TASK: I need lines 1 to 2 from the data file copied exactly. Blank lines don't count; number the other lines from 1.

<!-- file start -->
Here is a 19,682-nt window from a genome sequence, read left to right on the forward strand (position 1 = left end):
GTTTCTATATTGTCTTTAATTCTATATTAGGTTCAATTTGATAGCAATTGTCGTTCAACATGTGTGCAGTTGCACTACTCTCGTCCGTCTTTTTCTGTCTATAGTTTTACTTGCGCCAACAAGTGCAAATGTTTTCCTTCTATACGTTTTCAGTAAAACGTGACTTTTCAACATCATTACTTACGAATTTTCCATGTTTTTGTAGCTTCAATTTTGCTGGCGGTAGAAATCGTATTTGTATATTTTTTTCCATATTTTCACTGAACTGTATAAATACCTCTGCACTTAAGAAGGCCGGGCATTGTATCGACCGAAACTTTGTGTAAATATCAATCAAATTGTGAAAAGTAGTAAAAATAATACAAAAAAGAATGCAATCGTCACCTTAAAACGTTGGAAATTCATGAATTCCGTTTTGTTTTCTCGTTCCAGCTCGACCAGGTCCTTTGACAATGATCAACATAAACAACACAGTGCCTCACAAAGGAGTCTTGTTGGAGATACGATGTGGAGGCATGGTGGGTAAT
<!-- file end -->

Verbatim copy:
Here is a 19,682-nt window from a genome sequence, read left to right on the forward strand (position 1 = left end):
GTTTCTATATTGTCTTTAATTCTATATTAGGTTCAATTTGATAGCAATTGTCGTTCAACATGTGTGCAGTTGCACTACTCTCGTCCGTCTTTTTCTGTCTATAGTTTTACTTGCGCCAACAAGTGCAAATGTTTTCCTTCTATACGTTTTCAGTAAAACGTGACTTTTCAACATCATTACTTACGAATTTTCCATGTTTTTGTAGCTTCAATTTTGCTGGCGGTAGAAATCGTATTTGTATATTTTTTTCCATATTTTCACTGAACTGTATAAATACCTCTGCACTTAAGAAGGCCGGGCATTGTATCGACCGAAACTTTGTGTAAATATCAATCAAATTGTGAAAAGTAGTAAAAATAATACAAAAAAGAATGCAATCGTCACCTTAAAACGTTGGAAATTCATGAATTCCGTTTTGTTTTCTCGTTCCAGCTCGACCAGGTCCTTTGACAATGATCAACATAAACAACACAGTGCCTCACAAAGGAGTCTTGTTGGAGATACGATGTGGAGGCATGGTGGGTAAT